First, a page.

I had to use the sending unit supplied with my VDO fuel gauge because it registers empty at 10 ohms and full at 180 ohms, the same as new VDO gauge senders. The standard aftermarket senders now measure the fuel capacity at 33 ohms empty and 240 ohms at full. Bolt pattern was rotated slightly to match the six-hole pattern on my stock '32 tank. Large hole is for fuel pickup tube.

 

 

 

Fuel pickup tube was fabricated by silver-soldering a length of 3/8th fuel line to a 3/8th pipe thread / hose barb 90° fitting.  Was cut to length and fitted with Ford in-tank nylon mesh filter from van / F-100 pickup (not shown).

 

 

 

Installing a Fuel Sender

Paper pattern was made to match the new hole-alignment on flange; it is then transferred to cork gasket material.

 

 

 

 

Installing a fuel sender

If you don’t have a gasket hole punch then a piece of steel fuel line of the correct size can be used to cut the holes in the cork gasket.  Some other gasket materials may be a little tougher to do this with.

 

 

 

Sender was cut to a little less than half of the fuel tank depth and a new hole drilled and tapped for the clamping bracket.

 

 

 

 

 

Cut down sender is adjusted to half the depth of the fuel tank and the clamps tightened.  Center of float pivot point should be the reference for half the depth.

 

 

 

 

Float is installed in our mockup of the tank and positioned just off the bottom of the tank.

 

 

 

 

Float is then swung through full travel to determine that it ends its travel just below the top of the tank.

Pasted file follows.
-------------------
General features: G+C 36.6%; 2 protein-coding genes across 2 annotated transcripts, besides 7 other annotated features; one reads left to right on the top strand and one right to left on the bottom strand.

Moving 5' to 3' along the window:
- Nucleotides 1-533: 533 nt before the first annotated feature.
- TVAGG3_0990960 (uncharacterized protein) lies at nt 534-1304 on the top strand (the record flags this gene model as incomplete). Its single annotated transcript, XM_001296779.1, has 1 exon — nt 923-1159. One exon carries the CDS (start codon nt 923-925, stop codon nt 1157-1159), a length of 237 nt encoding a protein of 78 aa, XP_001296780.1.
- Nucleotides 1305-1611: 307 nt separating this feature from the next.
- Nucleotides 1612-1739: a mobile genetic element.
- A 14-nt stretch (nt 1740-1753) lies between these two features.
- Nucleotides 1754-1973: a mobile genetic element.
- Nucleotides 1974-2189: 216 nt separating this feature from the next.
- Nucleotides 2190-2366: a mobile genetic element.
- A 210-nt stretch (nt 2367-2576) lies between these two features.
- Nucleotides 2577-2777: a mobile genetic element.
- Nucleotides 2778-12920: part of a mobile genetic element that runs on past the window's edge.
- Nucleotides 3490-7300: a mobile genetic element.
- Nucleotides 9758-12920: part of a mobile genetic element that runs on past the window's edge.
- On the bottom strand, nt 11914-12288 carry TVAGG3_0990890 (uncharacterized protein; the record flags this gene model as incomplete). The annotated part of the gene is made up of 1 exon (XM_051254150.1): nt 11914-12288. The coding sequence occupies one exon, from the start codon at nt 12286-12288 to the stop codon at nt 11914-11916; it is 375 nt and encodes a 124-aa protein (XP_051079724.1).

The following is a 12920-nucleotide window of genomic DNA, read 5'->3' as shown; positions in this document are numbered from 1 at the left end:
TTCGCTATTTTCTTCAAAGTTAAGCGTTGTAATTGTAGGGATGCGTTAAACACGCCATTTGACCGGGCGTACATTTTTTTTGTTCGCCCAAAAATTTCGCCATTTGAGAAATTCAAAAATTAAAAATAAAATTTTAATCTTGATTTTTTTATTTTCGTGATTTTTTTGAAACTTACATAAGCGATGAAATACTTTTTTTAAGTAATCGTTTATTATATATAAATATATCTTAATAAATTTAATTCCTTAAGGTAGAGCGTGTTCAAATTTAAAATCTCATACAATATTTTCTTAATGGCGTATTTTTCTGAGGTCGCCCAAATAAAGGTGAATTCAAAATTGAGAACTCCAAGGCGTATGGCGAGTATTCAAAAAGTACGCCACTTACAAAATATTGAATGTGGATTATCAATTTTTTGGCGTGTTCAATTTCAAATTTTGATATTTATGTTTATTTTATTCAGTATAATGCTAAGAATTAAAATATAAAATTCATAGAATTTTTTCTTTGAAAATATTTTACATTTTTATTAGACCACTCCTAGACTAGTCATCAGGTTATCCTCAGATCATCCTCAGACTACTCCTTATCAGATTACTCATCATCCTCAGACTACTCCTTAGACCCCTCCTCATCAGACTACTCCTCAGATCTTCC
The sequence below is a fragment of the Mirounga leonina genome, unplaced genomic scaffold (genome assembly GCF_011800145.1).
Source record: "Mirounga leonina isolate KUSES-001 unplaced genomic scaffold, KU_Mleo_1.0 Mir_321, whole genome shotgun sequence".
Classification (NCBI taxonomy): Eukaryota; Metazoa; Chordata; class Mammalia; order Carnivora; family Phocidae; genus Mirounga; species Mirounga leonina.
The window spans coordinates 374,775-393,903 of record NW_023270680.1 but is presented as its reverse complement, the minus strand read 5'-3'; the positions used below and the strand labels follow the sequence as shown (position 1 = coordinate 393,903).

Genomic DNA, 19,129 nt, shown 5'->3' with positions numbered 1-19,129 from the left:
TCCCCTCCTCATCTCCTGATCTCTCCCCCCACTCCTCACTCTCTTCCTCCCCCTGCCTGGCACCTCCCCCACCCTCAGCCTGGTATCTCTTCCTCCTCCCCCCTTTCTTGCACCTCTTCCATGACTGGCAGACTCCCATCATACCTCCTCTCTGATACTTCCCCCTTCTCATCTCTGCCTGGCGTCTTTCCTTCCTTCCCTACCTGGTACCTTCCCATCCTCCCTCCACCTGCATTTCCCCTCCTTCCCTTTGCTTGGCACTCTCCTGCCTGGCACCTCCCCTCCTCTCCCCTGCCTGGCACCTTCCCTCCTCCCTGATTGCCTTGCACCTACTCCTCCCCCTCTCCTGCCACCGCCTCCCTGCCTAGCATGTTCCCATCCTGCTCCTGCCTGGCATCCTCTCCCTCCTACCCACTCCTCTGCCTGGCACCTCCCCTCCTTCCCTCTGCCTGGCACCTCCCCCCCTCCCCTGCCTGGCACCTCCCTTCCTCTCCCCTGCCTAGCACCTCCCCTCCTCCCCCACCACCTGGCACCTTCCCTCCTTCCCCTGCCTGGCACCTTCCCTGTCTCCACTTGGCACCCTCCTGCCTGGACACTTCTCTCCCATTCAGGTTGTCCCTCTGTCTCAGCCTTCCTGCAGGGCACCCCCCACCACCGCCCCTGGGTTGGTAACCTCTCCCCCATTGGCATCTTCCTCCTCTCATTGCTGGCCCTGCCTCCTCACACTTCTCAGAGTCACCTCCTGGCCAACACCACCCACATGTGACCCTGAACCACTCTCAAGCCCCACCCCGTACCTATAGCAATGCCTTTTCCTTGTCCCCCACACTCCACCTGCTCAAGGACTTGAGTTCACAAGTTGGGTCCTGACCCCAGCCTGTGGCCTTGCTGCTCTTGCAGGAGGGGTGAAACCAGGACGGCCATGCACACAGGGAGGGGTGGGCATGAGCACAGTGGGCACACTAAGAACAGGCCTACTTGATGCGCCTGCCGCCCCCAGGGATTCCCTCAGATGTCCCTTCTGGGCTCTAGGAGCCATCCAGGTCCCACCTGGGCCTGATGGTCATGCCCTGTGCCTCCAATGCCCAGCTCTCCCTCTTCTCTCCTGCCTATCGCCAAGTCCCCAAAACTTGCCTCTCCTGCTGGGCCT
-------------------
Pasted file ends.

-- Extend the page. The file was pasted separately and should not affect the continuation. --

Once the travel of the float through its full swing has been determined the rod can be cut to length and the screw tightened on the pivot shaft.

 

 

 

 

Sender unit is installed into the tank using the new gasket and appropriate hardware.

 

 

 

 

Next the fuel pickup tube is screwed into the sender flange.

 

 

 

 

The finished unit provides for the signal to the fuel gauge and site for the fuel pickup.

 

 

 

 

 

Short section of 3/8-inch fuel hose connects tank to steel line routed along the inside face of the right frame rail.

 

 

 

 

Three-eights inch steel fuel line passes over the rear crossmember and is secured with insulated clamps.

 

 

 

Fuel line continues along the frame rail taking care not to route it too close to any exhaust components.  I chose to use a continuous piece of line because I was able do so while the body was off.  Some applications might need to join more than one length of line at strategic points to allow for routing in close quarters.

 

 

 

A double-female flared union was used to join the 45° flared end of the fuel line to a 90° angle 3/8-inch flare / hose fitting.  Larger insulated clamp will secure it to the frame rail.
 
 
 
 
 

Here is the finished end in the engine compartment where a short fuel hose will complete the connection from the fuel tank to the fuel pump.

 

 

   Wiring for the gauge chosen will vary depending on the application.  Instructions for this are usually included with the gauge package.  Your fuel gauge may seem like a minor item until you find yourself out on the open road in the middle of nowhere and without a fuel stop insight.  Then you may learn to appreciate this often-overlooked item.